The children and families of our city are facing many difficult challenges. As a community, we need to talk about what we want for our kids and how best to create a healthy, positive and equitable environment for all families in our city.
Diane Sugimura, director of the Department of Planning and Development (DPD), today announced the appointment of Marshall Foster as Seattle city planning director. The city planning director oversees all aspects of Seattle’s comprehensive and regional planning, land use policy, neighborhood planning, urban design, green building, and the work of the Seattle Design and Planning Commissions. The city planning director reports to the head of DPD.
Mayor Mike McGinn today approved a new ordinance to identify energy-wasting buildings. The Energy Disclosure Ordinance, unanimously approved by the Seattle City Council on January 25, 2010, will give City residents and property owners the tools they need to make necessary improvements. City officials say the new ordinance is critical to meeting the City’s energy goals, while commercial property owners and energy efficiency contractors point to the economic and business benefits of the new policy.
DPD offers a suite of green permitting options aimed at delivering faster, easier and smarter permit reviews for applicants pursuing sustainable development projects. Green permitting supports Seattle’s leadership role in climate protection and furthers City Green Building’s efforts to make sustainable design and construction standard practice.
The DPD Land Use program is preparing to implement a monthly billing system to support the Master Use permit (MUP) process. Fees for MUPs are charged at an hourly rate, and can vary based on design considerations, project complexity, public interest, appeal hearings, and customer’s preparedness.
The City’s design guidelines, entitled Design Review: Guidelines for Multifamily and Commercial Buildings, have been the cornerstone of the Design Review Program since 1994. In 2008 DPD initiated a process to update the 16-year-old citywide guidelines, and is now releasing a first draft for public review.
The Department of Planning and Development (DPD) and Seattle Public Utilities (SPU) staff will be hosting a meeting to discuss changes and clarifications regarding the Draft Side Sewer Code (Seattle Municipal Code 21.16) and Draft Joint DPD/SPU Directors Rule 7 2008/04-08, Requirements for Design and Construction of Side Sewers (Drainage and Wastewater Discharges).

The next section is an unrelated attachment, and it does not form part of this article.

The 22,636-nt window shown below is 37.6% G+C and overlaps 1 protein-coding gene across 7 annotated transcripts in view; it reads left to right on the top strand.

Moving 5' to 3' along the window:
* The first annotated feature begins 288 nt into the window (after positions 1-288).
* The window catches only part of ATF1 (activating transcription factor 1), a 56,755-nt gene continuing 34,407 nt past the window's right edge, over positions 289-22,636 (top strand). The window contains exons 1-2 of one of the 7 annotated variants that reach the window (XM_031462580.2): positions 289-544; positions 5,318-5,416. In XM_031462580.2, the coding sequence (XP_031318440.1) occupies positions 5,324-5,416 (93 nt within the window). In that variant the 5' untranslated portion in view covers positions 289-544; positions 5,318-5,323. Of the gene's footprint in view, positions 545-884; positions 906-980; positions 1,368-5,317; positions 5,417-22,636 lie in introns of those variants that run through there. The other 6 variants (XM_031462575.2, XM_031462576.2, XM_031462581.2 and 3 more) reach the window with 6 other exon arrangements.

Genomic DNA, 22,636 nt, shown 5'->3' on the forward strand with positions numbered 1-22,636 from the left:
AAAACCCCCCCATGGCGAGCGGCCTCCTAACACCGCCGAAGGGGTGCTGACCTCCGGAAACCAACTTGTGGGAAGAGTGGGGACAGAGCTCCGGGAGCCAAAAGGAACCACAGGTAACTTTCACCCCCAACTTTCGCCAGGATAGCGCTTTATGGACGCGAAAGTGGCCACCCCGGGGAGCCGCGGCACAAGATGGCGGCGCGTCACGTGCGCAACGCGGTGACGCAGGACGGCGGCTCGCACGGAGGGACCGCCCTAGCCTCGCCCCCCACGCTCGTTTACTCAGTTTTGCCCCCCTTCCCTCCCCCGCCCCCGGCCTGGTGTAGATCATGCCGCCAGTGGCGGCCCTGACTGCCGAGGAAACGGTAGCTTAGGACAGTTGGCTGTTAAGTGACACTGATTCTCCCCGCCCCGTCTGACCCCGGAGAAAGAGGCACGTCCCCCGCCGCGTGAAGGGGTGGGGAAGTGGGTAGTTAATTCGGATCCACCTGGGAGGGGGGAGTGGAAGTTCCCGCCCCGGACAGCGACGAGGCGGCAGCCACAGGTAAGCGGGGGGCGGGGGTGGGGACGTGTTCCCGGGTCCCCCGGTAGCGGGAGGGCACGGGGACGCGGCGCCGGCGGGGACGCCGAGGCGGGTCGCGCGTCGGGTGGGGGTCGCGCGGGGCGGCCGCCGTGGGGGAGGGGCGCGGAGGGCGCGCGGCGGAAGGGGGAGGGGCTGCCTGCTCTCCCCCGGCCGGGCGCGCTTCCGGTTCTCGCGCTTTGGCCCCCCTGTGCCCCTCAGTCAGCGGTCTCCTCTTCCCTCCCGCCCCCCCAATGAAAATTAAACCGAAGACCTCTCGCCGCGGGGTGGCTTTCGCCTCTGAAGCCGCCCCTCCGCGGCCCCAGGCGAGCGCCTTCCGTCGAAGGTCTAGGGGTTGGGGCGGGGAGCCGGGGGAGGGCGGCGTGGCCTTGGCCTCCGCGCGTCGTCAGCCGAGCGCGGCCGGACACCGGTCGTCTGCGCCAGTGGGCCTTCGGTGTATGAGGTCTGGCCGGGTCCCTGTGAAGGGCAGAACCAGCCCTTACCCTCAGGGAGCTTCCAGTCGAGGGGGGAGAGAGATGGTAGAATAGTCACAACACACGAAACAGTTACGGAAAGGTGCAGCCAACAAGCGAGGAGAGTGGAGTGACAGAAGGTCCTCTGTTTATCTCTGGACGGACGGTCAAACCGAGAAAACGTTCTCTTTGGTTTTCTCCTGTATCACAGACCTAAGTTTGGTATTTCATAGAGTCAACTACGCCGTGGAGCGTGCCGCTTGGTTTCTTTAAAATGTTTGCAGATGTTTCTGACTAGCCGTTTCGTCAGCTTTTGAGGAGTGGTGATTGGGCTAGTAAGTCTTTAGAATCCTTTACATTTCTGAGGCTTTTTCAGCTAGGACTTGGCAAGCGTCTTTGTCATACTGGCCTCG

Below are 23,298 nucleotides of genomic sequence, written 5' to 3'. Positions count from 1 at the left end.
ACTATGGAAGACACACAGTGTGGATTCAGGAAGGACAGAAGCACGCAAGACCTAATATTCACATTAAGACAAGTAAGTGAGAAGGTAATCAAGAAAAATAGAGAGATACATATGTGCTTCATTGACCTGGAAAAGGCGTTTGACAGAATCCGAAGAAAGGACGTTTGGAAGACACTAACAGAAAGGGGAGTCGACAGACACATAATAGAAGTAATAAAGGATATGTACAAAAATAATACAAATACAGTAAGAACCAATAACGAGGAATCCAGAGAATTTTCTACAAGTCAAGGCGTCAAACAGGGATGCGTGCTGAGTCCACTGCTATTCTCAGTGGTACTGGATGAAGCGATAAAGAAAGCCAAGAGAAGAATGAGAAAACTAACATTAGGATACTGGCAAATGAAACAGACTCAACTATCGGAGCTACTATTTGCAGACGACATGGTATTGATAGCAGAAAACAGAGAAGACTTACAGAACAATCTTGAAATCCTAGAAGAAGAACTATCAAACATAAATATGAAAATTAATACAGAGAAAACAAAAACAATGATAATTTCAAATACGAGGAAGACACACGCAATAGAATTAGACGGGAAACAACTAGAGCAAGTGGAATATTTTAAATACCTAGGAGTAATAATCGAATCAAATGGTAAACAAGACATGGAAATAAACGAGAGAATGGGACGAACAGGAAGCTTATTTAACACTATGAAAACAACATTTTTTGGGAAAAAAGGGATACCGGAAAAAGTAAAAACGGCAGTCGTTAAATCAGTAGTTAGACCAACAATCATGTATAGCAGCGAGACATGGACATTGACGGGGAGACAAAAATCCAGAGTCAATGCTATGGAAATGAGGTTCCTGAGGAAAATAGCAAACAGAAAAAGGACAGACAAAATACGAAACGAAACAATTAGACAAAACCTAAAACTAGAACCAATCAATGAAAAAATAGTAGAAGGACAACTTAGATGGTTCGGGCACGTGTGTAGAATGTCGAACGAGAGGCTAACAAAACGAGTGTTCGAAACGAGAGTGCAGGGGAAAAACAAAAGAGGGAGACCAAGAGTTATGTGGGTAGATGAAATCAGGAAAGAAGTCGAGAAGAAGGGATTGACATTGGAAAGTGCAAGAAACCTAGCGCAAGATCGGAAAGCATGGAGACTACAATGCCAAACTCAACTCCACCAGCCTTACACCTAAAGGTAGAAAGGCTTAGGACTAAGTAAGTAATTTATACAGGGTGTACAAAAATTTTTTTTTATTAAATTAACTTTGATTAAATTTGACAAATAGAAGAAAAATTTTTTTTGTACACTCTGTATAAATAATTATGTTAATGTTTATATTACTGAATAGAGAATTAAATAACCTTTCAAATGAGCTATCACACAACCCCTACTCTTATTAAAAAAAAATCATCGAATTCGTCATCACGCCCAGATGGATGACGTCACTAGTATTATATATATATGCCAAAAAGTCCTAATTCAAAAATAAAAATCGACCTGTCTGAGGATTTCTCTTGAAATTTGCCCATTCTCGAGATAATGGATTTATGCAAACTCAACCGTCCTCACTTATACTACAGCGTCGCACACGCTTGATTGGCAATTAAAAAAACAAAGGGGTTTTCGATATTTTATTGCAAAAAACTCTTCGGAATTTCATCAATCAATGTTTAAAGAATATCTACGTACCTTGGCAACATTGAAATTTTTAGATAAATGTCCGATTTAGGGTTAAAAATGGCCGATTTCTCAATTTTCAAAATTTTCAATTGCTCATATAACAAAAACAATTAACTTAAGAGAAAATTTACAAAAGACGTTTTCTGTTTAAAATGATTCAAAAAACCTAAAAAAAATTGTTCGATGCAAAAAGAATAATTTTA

The City of Seattle wants to remind homeowners of the grace period through June 30 for legalizing existing unauthorized backyard cottages. Under new regulations that went into effect December 4, 2009, backyard cottages became legal throughout Seattle. Previously, backyard cottages, also known as detached accessory dwelling units or DADUs, had been allowed only in southeast Seattle neighborhoods since 2006. Included in the December legislation is a grace period that allows owners of existing, unauthorized backyard cottages the opportunity to legalize their unit without penalty. Owners have until June 30, 2010 to apply for a building permit and until December 31, 2010 to obtain final inspection of the unit.
Even through the current economic downturn, the Department of Planning and Development (DPD) remains committed to providing quality service to its customers. As you may have heard, DPD has experienced significant layoffs in its Operations Branch. In an effort to continue supporting its core services of plan review, permitting and inspections, DPD will be modifying its services in 2010. This includes the following: DPD business closures — 10 days; reduced land use coaching hours; and making permit/project status available only online.
DPD has released revised EIS alternatives for increased height and density in the South Lake Union Neighborhood to be studied in an Environmental Impact Statement. In addition, preliminary findings for an urban design framework for South Lake Union, to complement and inform the EIS alternatives, have been published. The revised EIS alternatives and design framework respond to concerns raised by stakeholders in scoping comments.